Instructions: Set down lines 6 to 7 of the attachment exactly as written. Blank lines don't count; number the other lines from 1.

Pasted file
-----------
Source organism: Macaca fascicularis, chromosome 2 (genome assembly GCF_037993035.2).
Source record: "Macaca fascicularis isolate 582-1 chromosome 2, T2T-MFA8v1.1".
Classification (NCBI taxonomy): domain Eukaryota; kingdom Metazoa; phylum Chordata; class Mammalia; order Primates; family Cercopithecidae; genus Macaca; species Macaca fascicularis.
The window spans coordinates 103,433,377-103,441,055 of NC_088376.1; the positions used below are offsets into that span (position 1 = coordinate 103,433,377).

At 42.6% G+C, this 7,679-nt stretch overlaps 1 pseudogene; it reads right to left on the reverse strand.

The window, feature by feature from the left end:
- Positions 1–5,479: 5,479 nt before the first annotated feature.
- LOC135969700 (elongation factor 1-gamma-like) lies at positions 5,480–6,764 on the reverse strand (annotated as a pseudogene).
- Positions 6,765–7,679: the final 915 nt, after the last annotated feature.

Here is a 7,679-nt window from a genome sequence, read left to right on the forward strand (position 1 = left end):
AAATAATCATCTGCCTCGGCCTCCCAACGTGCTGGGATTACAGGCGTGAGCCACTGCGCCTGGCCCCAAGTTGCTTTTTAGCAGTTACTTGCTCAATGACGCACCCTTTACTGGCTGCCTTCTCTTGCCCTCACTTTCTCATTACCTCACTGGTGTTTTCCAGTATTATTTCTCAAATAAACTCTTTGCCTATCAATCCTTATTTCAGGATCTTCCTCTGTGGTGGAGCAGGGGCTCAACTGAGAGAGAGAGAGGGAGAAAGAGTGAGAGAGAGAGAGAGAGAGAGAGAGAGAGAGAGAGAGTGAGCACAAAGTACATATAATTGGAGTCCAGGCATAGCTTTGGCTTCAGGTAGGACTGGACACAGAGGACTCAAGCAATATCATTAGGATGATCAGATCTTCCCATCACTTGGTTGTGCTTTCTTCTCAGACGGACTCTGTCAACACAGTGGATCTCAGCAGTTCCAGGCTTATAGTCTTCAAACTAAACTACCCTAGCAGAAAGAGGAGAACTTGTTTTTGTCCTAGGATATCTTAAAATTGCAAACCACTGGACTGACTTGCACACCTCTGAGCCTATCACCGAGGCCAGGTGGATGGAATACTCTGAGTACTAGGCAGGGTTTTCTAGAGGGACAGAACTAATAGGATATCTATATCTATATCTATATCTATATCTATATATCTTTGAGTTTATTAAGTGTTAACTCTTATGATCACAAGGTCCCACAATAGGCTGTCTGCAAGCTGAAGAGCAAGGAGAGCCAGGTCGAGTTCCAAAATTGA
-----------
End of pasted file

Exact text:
The window, feature by feature from the left end:
- Positions 1–5,479: 5,479 nt before the first annotated feature.